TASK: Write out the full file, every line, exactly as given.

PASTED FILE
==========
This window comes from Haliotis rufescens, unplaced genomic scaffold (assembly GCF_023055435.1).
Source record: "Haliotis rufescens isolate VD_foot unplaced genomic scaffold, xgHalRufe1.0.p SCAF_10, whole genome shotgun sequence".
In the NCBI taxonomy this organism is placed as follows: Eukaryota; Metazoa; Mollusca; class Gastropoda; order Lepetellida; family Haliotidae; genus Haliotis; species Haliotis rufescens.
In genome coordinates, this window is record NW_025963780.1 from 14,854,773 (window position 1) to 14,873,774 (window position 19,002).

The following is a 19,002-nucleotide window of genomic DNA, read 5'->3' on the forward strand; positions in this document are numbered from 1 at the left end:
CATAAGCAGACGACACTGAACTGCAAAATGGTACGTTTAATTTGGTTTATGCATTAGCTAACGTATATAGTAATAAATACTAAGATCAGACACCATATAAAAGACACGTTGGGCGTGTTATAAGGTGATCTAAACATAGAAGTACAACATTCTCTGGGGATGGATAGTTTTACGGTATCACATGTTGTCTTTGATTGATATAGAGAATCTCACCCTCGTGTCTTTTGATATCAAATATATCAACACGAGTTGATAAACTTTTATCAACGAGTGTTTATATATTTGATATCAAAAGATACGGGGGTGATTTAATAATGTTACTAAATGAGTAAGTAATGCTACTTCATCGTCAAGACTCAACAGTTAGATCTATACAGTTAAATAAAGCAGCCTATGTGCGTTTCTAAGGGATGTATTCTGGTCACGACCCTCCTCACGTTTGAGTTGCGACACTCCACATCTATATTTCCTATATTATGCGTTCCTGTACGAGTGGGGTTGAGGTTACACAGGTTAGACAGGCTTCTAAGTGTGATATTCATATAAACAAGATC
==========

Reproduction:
This window comes from Haliotis rufescens, unplaced genomic scaffold (assembly GCF_023055435.1).
Source record: "Haliotis rufescens isolate VD_foot unplaced genomic scaffold, xgHalRufe1.0.p SCAF_10, whole genome shotgun sequence".
In the NCBI taxonomy this organism is placed as follows: Eukaryota; Metazoa; Mollusca; class Gastropoda; order Lepetellida; family Haliotidae; genus Haliotis; species Haliotis rufescens.
In genome coordinates, this window is record NW_025963780.1 from 14,854,773 (window position 1) to 14,873,774 (window position 19,002).

The following is a 19,002-nucleotide window of genomic DNA, read 5'->3' on the forward strand; positions in this document are numbered from 1 at the left end:
CATAAGCAGACGACACTGAACTGCAAAATGGTACGTTTAATTTGGTTTATGCATTAGCTAACGTATATAGTAATAAATACTAAGATCAGACACCATATAAAAGACACGTTGGGCGTGTTATAAGGTGATCTAAACATAGAAGTACAACATTCTCTGGGGATGGATAGTTTTACGGTATCACATGTTGTCTTTGATTGATATAGAGAATCTCACCCTCGTGTCTTTTGATATCAAATATATCAACACGAGTTGATAAACTTTTATCAACGAGTGTTTATATATTTGATATCAAAAGATACGGGGGTGATTTAATAATGTTACTAAATGAGTAAGTAATGCTACTTCATCGTCAAGACTCAACAGTTAGATCTATACAGTTAAATAAAGCAGCCTATGTGCGTTTCTAAGGGATGTATTCTGGTCACGACCCTCCTCACGTTTGAGTTGCGACACTCCACATCTATATTTCCTATATTATGCGTTCCTGTACGAGTGGGGTTGAGGTTACACAGGTTAGACAGGCTTCTAAGTGTGATATTCATATAAACAAGATC